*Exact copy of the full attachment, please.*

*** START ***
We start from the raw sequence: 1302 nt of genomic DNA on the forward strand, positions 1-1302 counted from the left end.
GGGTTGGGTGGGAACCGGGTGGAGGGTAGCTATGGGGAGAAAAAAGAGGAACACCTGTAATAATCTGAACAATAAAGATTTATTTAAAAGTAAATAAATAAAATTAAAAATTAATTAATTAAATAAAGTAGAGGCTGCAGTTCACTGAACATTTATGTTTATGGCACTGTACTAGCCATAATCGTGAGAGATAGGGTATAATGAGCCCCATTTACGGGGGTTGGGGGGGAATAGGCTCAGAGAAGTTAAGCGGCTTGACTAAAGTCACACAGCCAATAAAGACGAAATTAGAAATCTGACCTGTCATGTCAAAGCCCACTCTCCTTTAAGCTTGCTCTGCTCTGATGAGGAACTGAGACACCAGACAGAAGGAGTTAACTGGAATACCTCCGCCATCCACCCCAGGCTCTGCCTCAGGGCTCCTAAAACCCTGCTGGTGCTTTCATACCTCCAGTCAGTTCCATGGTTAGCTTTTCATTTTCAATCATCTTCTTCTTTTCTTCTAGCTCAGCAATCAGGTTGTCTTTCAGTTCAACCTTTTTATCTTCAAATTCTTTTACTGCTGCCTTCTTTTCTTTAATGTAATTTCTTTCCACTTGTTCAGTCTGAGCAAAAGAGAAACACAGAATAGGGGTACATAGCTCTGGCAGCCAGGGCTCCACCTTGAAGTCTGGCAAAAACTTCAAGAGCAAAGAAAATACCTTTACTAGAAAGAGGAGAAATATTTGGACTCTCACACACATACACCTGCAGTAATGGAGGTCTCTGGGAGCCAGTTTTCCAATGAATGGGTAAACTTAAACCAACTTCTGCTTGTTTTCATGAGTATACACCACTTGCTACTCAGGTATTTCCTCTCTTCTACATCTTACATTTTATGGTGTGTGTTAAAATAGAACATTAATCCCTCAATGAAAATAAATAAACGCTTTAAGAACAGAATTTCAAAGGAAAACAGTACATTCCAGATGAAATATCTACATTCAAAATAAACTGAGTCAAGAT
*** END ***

We start from the raw sequence: 1302 nt of genomic DNA on the forward strand, positions 1-1302 counted from the left end.
GGGTTGGGTGGGAACCGGGTGGAGGGTAGCTATGGGGAGAAAAAAGAGGAACACCTGTAATAATCTGAACAATAAAGATTTATTTAAAAGTAAATAAATAAAATTAAAAATTAATTAATTAAATAAAGTAGAGGCTGCAGTTCACTGAACATTTATGTTTATGGCACTGTACTAGCCATAATCGTGAGAGATAGGGTATAATGAGCCCCATTTACGGGGGTTGGGGGGGAATAGGCTCAGAGAAGTTAAGCGGCTTGACTAAAGTCACACAGCCAATAAAGACGAAATTAGAAATCTGACCTGTCATGTCAAAGCCCACTCTCCTTTAAGCTTGCTCTGCTCTGATGAGGAACTGAGACACCAGACAGAAGGAGTTAACTGGAATACCTCCGCCATCCACCCCAGGCTCTGCCTCAGGGCTCCTAAAACCCTGCTGGTGCTTTCATACCTCCAGTCAGTTCCATGGTTAGCTTTTCATTTTCAATCATCTTCTTCTTTTCTTCTAGCTCAGCAATCAGGTTGTCTTTCAGTTCAACCTTTTTATCTTCAAATTCTTTTACTGCTGCCTTCTTTTCTTTAATGTAATTTCTTTCCACTTGTTCAGTCTGAGCAAAAGAGAAACACAGAATAGGGGTACATAGCTCTGGCAGCCAGGGCTCCACCTTGAAGTCTGGCAAAAACTTCAAGAGCAAAGAAAATACCTTTACTAGAAAGAGGAGAAATATTTGGACTCTCACACACATACACCTGCAGTAATGGAGGTCTCTGGGAGCCAGTTTTCCAATGAATGGGTAAACTTAAACCAACTTCTGCTTGTTTTCATGAGTATACACCACTTGCTACTCAGGTATTTCCTCTCTTCTACATCTTACATTTTATGGTGTGTGTTAAAATAGAACATTAATCCCTCAATGAAAATAAATAAACGCTTTAAGAACAGAATTTCAAAGGAAAACAGTACATTCCAGATGAAATATCTACATTCAAAATAAACTGAGTCAAGAT